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    Category: Issues & Ideas By : Ardian Wibisono and Gloria Haraito Read : 1469 Date : Sunday, May 04, 2014 - 17:30:46


    Ahmad Zamroni / Forbes Indonesia

    Indonesia is entering a new era of healthcare service with the launch of the Social Security Provider (BPJS). Started this year, the new body aims to provide healthcare insurance for over 250 million Indonesians—it is the largest “single payer” healthcare system in the world. The service will be introduced in stages, with full completion by 2019.

    Minister of Health Nafsiah Mboi, 74, was appointed to her position in June 2012. Last year she accepted a two-year term as the chair of the Swiss-based Global Fund, an international NGO that finances the fight against various diseases around the world, such as tuberculosis (TB), dengue and malaria. She has more than 40 years of experience in the healthcare sector. She was the chair of the United Nations Commission on the Rights of the Child from 1997 to 1999. In 2006, she was a secretary of the National AIDS Commission and currently is the vice chairman. She graduated from the School of Medicine at the University of Indonesia, trained as a pediatrician, and got a master’s degree in public health from the Prince Leopold Institute of Tropical Medicine in Antwerp, Belgium. She was also a Takemi fellow at the Harvard School of Public Health.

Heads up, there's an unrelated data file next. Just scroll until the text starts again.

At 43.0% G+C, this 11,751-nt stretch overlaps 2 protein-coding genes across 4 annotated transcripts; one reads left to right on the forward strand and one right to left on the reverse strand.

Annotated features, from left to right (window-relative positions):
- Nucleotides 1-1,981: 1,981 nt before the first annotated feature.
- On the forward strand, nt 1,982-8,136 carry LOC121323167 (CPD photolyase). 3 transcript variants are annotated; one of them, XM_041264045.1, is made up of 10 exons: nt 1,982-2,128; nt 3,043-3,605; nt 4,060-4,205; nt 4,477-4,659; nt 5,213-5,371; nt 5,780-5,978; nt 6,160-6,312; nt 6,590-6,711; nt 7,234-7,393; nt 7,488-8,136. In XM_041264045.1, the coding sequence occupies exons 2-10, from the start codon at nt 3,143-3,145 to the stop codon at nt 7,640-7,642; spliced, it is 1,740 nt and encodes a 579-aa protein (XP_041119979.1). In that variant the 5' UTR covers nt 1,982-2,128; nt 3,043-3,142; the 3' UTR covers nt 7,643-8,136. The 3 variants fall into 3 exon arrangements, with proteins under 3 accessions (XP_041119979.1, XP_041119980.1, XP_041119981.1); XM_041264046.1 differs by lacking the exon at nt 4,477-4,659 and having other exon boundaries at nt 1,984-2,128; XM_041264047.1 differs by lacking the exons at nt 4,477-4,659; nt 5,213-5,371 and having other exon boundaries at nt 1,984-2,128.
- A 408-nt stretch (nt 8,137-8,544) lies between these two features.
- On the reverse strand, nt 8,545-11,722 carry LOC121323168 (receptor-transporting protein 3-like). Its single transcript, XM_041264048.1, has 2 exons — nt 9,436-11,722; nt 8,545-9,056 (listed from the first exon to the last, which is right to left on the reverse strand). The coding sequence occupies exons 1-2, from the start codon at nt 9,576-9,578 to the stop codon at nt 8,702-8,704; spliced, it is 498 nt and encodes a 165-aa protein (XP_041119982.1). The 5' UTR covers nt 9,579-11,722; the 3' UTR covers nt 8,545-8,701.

What is the vision for the Social Security Provider (BPJS)?

    We want all Indonesians to be covered by a system that guarantees a comprehensive and quality healthcare service. The regulations for the National Social Security System (SJSN) says that the system should be run by two organizations: BPJS Health and BPJS Employment. The BPJS Health provides a National Health Security Scheme (JKN), while the BPJS Employment manages pensions, life insurance and accident insurance. In five years we hope the health insurance scheme will cover the entire population.

    Previously, we had several state-owned healthcare and workers insurance systems, each with its own premiums and benefits. What we actually need is an integrated organization big enough to provide health financing for everyone. With this scheme, the poor will get coverage for their medical expenses.

    What is the progress so far?

    In the past couple of months membership has rapidly grown. There are three groups of membership. First, the 86 million people classified as poor and near poor who will get premium payment assistance from the government. The second group is divided into two categories, the 18 million people working as civil servants or military and the seven million people working in the private sector. These people have to pay a total of 5% of their income as a premium, which will be partially paid by the government or employer. The third group is those who have voluntarily registered as members, estimated at about 750,000 [the number is small since it is voluntary]. This year we are targeting 121 million people and so far we have registered 117 million.

    What kind of benefits does a member get?

    The members who pay a monthly premium of up to Rp 25,500 would get third-class facilities in hospital. Those paying Rp 42,500 would receive second-class facilities and those paying Rp 59,500 would receive first-class facilities.



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